Silesian Texan Surnames
A Silesian Texan surname can be identified clearly using sacramental records from Silesia, Poland, which document the baptisms or marriages of immigrants who came to Texas. In order for our website to be professional and credible, we strive to connect each listed surname to a Silesian village. The long list on this page took the Silesian Profiles committee about eight years to research and document, so each time an additional surname is found, we hope to add it to our website.
The surnames may also be determined from the Schüler Agency List which provides village names for Texas settlers. The following surnames appear in Silesian Profiles: Polish Immigration to Texas in the 1850s and Silesian Profiles II: Polish Immigration to Texas, 1850s-1870s. Additional information about these books is available on the References page under the dropdown Learn More.
Families with asterisked surnames* below originated from the Silesian parish of Wniebowzięcia NMP located in Zębowice, Poland. This parish was one of many in Silesia whose sacramental records were destroyed during World War II. By clicking on an underlined surname*, you can access an article researched and written individually by Silesian Profiles authors after the publication of both books; more articles will be added as they are completed.
Also, to the names listed immediately below is another list, called “Additional Silesian Texans Surnames,” taken from the manifest lists of passengers. Click the link or scroll down to see the additional list.
If your surname is not listed here, it might be because documents which prove your family’s connection to Silesia have not been found. Documents include:
1. Sacramental records from a Silesian church (baptism or marriage)
2. Ship manifest records which specify a Silesian village
We welcome you to provide us with any of the above documents. Please send the scans to firstname.lastname@example.org along with your name and mailing address.
|Adamietz||Kiełbassa – Kiolbassa||Piegsa*|
|Adamik||Kindel – Kindla||Pierdoła – Pierdolla|
|Anioł – Aniol||Kocur – Kotzur||Pollok|
|Bąk – Bonk*||Kolenda||Prukop*|
|Bomba||Korzekwa||Rabstein – Rapstein|
|Cotulla||Kozub – Kosub||Smialek – Schmialek*|
|Czerner||Krawiec – Krawietz||Sczodrok – Shodrock|
|Długi – Dugi||Kroll*||Sczygiol*|
|Długosz – Dlugosch||Kuczka – Kutchka||Sekula|
|Dryś – Dresch||Kuś – Kush||Sklorz|
|Dupnik – Dupnick||Labiś – Labish||Skrobarczyk|
|Dworaczyk*||Labus||Skworcz – Skwortz|
|Feluks – Felux||Mainka – Manka||Stanuś – Stanush|
|Gabryś – Gabrysch||Michalski – Michalsky||Strzelczyk|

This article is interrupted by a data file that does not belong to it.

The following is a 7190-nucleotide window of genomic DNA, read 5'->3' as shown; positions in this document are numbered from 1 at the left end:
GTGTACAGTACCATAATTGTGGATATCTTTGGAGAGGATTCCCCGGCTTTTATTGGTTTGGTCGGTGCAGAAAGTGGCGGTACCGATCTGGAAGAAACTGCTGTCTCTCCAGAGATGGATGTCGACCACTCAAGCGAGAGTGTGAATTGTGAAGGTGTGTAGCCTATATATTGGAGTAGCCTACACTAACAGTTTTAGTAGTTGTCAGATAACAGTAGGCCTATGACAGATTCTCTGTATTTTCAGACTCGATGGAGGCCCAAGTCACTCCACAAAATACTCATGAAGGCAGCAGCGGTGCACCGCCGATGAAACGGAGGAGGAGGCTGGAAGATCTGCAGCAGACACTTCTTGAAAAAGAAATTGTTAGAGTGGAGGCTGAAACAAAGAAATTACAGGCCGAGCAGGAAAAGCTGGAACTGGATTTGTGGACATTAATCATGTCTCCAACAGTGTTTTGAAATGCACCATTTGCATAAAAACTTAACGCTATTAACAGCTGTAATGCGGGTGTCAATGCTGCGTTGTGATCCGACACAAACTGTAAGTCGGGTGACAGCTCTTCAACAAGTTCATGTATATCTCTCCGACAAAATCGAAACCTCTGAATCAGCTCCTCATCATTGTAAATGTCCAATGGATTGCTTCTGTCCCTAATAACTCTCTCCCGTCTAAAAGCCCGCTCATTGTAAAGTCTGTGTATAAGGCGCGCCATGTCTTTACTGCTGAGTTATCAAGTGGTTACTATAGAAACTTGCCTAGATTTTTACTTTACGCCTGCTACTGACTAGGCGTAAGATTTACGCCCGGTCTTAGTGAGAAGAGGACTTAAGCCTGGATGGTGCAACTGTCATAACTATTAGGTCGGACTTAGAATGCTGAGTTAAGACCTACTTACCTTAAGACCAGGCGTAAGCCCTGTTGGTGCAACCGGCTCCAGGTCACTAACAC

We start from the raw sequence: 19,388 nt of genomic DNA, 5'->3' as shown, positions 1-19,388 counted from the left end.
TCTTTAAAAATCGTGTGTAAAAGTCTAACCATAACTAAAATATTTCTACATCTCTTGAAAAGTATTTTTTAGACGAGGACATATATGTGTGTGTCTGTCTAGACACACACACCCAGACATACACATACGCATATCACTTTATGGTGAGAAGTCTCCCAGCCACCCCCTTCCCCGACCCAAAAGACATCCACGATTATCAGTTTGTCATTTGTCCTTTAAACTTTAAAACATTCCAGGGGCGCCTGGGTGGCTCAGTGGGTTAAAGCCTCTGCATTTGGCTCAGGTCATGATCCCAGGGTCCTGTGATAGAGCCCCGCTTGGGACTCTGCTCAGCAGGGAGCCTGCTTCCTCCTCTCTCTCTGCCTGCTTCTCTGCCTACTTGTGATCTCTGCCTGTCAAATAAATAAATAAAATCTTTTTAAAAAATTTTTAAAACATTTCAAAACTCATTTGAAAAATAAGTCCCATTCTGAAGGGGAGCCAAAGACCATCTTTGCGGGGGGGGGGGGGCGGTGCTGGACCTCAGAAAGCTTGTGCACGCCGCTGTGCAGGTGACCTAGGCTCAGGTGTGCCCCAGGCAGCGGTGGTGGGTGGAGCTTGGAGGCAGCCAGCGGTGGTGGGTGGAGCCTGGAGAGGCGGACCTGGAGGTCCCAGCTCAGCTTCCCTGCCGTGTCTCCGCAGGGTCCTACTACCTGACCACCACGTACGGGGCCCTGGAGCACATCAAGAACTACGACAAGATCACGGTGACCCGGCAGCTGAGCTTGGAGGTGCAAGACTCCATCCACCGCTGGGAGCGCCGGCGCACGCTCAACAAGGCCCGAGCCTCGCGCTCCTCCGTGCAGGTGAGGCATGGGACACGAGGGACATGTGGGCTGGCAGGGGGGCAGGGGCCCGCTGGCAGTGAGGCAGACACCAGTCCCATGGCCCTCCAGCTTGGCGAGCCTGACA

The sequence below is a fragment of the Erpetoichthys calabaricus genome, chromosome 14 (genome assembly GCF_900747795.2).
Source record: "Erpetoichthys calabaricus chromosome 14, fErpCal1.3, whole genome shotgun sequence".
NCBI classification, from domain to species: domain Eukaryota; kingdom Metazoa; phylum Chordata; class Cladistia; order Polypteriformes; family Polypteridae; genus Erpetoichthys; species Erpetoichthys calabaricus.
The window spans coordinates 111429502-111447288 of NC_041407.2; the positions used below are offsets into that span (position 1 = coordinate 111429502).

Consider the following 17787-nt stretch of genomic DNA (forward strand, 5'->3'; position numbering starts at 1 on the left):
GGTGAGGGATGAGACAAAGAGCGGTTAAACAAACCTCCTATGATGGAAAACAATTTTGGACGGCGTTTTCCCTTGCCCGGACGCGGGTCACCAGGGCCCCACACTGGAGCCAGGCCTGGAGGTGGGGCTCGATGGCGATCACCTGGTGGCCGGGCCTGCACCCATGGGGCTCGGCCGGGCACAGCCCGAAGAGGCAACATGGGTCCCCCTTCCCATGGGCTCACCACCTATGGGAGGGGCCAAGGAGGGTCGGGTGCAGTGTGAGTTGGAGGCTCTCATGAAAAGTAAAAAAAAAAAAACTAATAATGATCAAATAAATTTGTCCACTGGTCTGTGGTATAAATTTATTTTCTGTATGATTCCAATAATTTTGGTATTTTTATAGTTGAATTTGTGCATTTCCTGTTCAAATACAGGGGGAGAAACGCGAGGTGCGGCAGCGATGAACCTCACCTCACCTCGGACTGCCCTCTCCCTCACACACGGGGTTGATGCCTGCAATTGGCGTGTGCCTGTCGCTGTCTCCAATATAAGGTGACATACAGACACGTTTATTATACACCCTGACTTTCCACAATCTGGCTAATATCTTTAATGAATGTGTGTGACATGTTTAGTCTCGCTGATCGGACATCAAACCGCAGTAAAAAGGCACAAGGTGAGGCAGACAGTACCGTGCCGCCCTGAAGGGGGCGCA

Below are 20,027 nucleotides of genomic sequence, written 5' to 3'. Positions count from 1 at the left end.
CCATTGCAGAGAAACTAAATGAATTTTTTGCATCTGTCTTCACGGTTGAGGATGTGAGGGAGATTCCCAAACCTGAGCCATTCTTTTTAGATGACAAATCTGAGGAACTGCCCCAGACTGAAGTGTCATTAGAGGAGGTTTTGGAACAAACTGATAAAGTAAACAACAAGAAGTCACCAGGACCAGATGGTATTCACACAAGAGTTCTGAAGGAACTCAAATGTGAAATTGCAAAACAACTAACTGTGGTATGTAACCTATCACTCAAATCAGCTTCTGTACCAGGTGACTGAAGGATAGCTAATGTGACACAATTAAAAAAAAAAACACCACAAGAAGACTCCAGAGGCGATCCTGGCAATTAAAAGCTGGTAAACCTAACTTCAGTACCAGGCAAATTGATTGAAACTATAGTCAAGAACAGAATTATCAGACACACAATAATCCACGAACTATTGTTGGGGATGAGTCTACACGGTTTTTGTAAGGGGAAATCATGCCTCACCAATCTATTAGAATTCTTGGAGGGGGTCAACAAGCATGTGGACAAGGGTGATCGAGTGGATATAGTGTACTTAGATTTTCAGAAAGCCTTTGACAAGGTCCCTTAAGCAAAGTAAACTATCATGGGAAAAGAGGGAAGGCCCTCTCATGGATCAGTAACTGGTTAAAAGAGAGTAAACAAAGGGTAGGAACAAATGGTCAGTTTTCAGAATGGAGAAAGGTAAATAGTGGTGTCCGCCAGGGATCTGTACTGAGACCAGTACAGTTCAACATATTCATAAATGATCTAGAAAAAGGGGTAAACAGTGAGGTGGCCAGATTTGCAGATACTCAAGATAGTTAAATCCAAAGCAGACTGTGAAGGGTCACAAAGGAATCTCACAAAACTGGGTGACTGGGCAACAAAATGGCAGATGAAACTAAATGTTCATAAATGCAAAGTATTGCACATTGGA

|Gawel – Garvel||Mikosz – Mikosch||Swiercz – Schwierz|
|Gaurzel – Gorzel||Miosga*||Szczepanik|
|Janta – Jainta*||Mzyk||Wiatrek|
|Jarząbek – Jarzumbek||Niestroj – Niestroy||Winkler|
|Jędruś – Jendrusch*||Nocoń – Notzon||Wyglądacz|
|Joniec – Jonietz||Oczko||Yanta – Jainta*|
|Joschko – Yosko*||Olejnik – Oleinik||Yosko – Joschko*|
|Jureczko – Jureczki||Opiela*||Zając – Zaiontz|
|Kaczmarek||Palica – Palitza||Zelonka|
|Kasprzik||Paschke – Patzig||Zoworka|
|Kałka – Kalka||Pawlik||Zygmunt – Zigmond*|
|Keller||Piecuch – Piezuch||Zyzik|
|Kieryś – Kyrish|
Additional Silesian Texan Surnames
Other sources of Silesian Texan surnames are ship passenger lists. The surnames listed below were not included in the list above, so they were extracted from ship lists, and the distorted spellings were studied to identify the recognizable surnames below.
The Bremen Bark Weser arrived in Galveston, Texas, on December 3, 1854. The manifest included the Silesian villages with the immigrants’ names.
Urbantzck – Urbanczyk
The 1855 Archimed departed Hamburg, Germany for Hull and Liverpool on April 19, 1855. The passengers boarded the Isaac Wright in Liverpool and arrived in New York on May 29, 1855. Even though specific villages were not named, the families were all from the Opole area which distinguishes them as Silesians.
Gresegorzyk – Gregorczyk
Grusha – Gruszka
Ledwick – Ledwig
Nemjetz – Niemiec
Respendick – Respondek
Titzmann – Titzman
Yendryz – Jendrzej
An Example of a Silesian Texan Surname
Based on a Sacramental Record
The ideal proof of a Texas immigrant’s origin in Silesia is his or her baptism or marriage record from that region. For example, Joseph Janysek, age 24, arrived in America as a single man on October 19, 1889, according to a New York passenger list; however, the manifest states his place of origin is Prussia which is very general. Fortunately, Joseph himself offered his place of birth when he declared his intention to become an American citizen in 1891. As noted in the Karnes County, Texas, courthouse records, Joseph said he was born in Schwieben, Prussia. The German name of his birthplace was an excellent clue to finding his baptism record in the village now known as Świbie, Silesia, Poland.
LDS Microfilm #2125910
Św. Trójcy, Wiśnicze, Silesia, Poland
[The Św. Mikołaja records from Świbie are stored at the Wiśnicze church and appear in a separate section on the microfilm.]
• Infant: Josef Janysek
• Date of Birth: 6 March 1865
• Place of Birth: Świbie, Silesia
• Date of Baptism: 9 March 1865
• Father: Carl Janysek
• Mother: Catharina Jarosch
Interesting notes about Joseph Janysek’s life in Texas:
• He married Caroline Reiman in Panna Maria, Texas, on October 20, 1891 [Marriage Records: page 18, 2nd entry]
• Two beautiful stained glass windows in the Immaculate Conception of the BVM Church in Panna Maria are dedicated to the couple’s memory; see image in Stained Glass Windows on this website.
• One of their sons, Monsignor Teodor Janysek, is featured in the Priests section on this website.